Executors have a good deal of authority as they administer an estate, but that does not mean they have unquestionable authority. The law requires them to always act in the best interests of the estate and its beneficiaries when performing their roles. In other words, an executor owes a fiduciary duty to both.
An executor must always act honestly, in good faith and with due care and diligence in all their dealings regarding the estate. For instance, an executor cannot:
- Divert estate funds for personal use
- Go against the instructions of the will or other estate documents
- Misappropriate estate assets
- Dispose of estate assets below their market value
- Deliberately delay the probate process
In short, an executor must not do anything that could harm the interests of the beneficiaries.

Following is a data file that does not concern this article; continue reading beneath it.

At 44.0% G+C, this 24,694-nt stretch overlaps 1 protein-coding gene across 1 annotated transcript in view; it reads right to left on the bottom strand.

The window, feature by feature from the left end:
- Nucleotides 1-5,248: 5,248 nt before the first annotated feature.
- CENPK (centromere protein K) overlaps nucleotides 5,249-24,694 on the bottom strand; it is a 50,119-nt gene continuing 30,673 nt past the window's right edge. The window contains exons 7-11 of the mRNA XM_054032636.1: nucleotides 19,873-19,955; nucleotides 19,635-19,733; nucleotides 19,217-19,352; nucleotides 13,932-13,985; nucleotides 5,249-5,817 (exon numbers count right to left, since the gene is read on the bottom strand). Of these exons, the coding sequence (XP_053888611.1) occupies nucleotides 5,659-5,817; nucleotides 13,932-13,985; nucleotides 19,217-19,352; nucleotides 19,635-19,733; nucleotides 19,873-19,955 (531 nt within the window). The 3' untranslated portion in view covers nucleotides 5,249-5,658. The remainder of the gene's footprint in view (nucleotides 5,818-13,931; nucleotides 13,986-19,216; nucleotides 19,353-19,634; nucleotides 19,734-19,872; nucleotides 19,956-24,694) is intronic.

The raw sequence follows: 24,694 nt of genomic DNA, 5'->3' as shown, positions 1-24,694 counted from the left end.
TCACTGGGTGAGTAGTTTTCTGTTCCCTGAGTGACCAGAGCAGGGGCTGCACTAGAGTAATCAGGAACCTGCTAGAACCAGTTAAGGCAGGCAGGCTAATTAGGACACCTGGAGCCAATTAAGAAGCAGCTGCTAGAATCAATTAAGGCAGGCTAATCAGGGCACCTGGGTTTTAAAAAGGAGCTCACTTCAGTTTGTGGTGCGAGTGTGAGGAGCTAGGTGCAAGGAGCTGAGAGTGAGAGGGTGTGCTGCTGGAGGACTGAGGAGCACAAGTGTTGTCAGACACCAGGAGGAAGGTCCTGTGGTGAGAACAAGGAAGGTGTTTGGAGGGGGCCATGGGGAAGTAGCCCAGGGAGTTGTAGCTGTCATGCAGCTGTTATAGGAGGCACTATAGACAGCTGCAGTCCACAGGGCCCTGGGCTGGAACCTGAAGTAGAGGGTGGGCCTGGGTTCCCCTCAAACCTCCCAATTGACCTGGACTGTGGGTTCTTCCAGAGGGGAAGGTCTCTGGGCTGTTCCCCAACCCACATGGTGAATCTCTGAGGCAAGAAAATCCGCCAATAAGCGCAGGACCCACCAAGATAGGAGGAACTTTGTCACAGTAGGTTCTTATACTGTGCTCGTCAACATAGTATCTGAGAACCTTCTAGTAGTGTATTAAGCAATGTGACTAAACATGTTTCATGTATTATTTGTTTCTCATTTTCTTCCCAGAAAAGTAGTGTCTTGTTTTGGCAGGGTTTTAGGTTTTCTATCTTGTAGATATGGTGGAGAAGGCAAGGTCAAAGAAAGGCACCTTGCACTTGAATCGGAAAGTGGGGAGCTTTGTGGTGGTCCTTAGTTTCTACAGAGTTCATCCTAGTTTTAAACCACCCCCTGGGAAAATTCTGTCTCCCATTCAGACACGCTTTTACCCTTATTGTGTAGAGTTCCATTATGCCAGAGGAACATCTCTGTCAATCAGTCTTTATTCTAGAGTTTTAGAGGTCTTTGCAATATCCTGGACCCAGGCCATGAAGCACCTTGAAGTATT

What happens when an executor breaches their fiduciary duty?
If you notice a suspicious transaction or other fraudulent activities by the executor, it is necessary to get to the bottom of it to protect your inheritance.
An excellent place to begin would be gathering relevant evidence of the breach of fiduciary duty. Bank statements, receipts and other financial records can help prove executor misconduct.
Next, you need to bring it to the probate court’s attention for intervention. It is possible to relieve an executor of their duties if they are found to have acted in bad faith when discharging their duties.
Taking prompt action immediately after you notice an executor is mishandling the estate could help avert a potential disaster. Therefore, it is in your best interest to seek informed guidance on what you need to do to hold an executor liable and recover what has been lost due to their actions and prevent further losses.